Posted in Public Service Announcement

Dishing on My Pleasure: An Insider’s Look at Chick-fil-A

When people find out I used to work at Chick-fil-A, they tell me how they like to say “thank-you” over and over again so that the CFA employees have to repeat “my pleasure.” What amuses me is how they seem to think they are the only ones that have ever done that.

CFA employees work hard to develop the “my pleasure” reflex. Think about it; the average employee is trying rewire their brain to reverse 15 to 20-something years of instruction from their parents. If you think that’s easy, you’ve never worked at CFA. As a result, “my pleasure” tends to come out during non-work situations such as when the tollbooth guy thanks you for your payment. Even worse, sometimes we forget how normal people respond to expressions of gratitude and stare blankly at the person across from us. Fortunately, now there’s a Disney song for it. While CFA employees are not the broken records some guests think, saying “my pleasure” does become semi-subconsciously done.

Clearly, Truitt Cathy was on to something that hasn’t been fully understood yet. Exactly what is it about hearing a CFA employee say “my pleasure” that gives so much entertainment to our guests? Experimental research has not been completed, but from my various conversations I suspect it stems from the theory that they are somehow annoying us. As if it were like TPing someone’s yard, or using a plastic arachnid to scare them, or that game where kids try to trick each other to say a certain color. In actuality, it’s just par for the course. It’s so normal that, yeah we know what they’re doing, but like the Queen’s Guard we’re unruffled. To be blunt, we don’t care how many times you say “thank-you”  (though we prefer to hear it at least once). You’re not annoying; you’re just unoriginal.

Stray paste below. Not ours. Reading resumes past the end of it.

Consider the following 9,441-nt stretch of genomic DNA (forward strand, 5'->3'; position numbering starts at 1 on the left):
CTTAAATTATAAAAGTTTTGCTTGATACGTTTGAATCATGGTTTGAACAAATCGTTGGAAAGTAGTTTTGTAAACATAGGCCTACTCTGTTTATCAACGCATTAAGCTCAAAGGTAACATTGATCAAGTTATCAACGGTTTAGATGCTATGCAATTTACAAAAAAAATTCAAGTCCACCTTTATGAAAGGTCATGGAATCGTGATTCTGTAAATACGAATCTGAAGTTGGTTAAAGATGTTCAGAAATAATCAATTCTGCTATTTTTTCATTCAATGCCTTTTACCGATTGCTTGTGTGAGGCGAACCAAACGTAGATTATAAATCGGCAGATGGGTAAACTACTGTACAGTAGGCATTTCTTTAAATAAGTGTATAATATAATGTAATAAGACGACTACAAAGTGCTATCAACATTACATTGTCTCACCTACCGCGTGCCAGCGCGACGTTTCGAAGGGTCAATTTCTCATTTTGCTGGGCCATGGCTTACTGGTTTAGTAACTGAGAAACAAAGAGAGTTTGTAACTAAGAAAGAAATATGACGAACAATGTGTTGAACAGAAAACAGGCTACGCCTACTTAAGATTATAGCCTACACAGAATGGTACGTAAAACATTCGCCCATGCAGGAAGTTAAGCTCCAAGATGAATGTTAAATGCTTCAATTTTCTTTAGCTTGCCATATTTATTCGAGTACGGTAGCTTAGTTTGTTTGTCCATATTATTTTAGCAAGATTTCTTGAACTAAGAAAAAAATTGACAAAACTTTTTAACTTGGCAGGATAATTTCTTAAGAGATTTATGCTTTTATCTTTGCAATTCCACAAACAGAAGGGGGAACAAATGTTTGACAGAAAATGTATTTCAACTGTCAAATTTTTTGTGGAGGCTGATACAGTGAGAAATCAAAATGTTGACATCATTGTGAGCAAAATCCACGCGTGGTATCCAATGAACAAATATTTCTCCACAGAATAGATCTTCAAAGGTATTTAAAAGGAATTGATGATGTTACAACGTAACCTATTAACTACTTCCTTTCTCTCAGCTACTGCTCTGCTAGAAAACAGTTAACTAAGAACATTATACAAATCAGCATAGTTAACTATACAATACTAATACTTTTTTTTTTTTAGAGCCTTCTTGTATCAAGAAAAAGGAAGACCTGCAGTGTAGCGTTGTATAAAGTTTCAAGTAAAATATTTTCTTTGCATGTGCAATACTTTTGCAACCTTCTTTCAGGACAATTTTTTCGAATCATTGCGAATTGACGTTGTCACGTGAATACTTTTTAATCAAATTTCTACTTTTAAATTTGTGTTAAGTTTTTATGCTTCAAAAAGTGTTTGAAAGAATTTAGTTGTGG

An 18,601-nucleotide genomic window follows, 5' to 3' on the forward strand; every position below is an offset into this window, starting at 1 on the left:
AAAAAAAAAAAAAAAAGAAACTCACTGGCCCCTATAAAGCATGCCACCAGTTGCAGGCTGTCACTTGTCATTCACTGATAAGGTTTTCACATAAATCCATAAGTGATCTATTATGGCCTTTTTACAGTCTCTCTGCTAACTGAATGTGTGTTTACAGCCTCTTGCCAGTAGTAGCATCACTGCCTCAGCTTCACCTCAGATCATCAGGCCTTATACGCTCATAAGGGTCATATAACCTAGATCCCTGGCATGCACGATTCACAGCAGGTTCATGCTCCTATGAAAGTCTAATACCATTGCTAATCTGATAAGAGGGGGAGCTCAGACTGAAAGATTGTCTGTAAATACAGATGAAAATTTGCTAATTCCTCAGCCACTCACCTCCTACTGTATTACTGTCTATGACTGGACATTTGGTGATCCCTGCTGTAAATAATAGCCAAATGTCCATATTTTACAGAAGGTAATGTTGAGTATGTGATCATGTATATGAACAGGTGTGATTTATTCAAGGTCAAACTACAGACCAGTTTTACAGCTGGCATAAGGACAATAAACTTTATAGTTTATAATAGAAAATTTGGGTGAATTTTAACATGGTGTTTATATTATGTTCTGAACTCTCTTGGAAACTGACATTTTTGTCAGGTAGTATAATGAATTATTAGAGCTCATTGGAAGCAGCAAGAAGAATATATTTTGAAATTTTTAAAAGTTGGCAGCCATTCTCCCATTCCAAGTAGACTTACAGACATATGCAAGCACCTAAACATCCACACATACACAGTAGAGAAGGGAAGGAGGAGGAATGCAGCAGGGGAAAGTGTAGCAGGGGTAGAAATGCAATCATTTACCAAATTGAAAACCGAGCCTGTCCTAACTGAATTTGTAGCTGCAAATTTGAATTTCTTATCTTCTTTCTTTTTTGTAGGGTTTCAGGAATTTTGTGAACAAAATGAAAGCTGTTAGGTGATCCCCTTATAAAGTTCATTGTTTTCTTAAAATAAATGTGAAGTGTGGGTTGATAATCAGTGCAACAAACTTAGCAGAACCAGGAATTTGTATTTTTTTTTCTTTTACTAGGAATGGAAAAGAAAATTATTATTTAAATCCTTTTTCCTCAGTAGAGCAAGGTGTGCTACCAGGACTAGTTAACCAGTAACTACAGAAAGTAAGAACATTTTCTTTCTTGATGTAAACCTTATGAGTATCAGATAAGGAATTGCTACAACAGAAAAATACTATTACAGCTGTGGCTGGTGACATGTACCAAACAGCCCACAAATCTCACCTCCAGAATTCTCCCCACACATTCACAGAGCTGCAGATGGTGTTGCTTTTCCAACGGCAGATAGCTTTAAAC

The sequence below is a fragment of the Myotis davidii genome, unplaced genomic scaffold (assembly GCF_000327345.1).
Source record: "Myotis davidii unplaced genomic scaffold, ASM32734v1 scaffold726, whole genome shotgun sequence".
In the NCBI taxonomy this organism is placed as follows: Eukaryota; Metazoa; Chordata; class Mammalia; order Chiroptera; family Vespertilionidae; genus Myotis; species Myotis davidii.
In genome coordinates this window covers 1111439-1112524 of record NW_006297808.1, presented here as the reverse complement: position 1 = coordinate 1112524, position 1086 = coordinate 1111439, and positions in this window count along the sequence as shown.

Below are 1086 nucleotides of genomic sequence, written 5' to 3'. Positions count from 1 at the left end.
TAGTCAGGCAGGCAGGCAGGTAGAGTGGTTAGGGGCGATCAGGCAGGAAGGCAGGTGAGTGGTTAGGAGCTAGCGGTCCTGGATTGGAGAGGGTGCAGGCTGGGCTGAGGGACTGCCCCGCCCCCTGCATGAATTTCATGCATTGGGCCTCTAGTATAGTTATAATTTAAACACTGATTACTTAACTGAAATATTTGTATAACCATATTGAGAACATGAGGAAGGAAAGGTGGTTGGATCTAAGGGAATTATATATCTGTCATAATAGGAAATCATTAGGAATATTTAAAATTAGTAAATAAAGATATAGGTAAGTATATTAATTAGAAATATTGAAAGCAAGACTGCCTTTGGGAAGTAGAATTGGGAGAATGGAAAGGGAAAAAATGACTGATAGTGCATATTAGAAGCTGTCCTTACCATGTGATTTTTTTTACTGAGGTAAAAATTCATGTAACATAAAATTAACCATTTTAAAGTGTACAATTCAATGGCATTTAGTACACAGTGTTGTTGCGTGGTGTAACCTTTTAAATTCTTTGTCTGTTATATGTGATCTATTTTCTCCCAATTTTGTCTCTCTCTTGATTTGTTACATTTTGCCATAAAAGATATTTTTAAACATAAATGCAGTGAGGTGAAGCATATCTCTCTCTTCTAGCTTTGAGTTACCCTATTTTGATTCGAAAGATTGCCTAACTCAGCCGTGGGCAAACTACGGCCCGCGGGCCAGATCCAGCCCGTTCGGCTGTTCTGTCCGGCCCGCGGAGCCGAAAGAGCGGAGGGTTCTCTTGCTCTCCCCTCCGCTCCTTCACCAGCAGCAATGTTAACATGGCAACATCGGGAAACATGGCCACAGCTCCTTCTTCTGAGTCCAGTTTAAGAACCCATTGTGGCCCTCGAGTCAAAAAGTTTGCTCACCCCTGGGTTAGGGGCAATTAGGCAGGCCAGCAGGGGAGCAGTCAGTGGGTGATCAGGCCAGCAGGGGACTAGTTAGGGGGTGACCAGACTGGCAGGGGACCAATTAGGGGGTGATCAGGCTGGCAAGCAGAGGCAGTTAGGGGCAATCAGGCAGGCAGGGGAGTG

Along the same line, question I was frequently asked is “Is it actually your pleasure or are you saying that because you have to?” Technically the answer is both. As a general rule, I enjoyed serving the guests who came in. We had some great regular guests whom I still miss. Was it always a pleasure to serve everyone who came in? Nope.  And those who weren’t, typically didn’t say thank-you, so mendacious statements were not an issue.

In conclusion, if saying “thank-you” over and over again so that CFA employees will repeat “my pleasure” makes you happy, by all means continue. In the words of Lina Lamont, “If we bring a little joy into your humdrum lives, it makes us feel as though our hard work ain’t been in vain for nothin’.”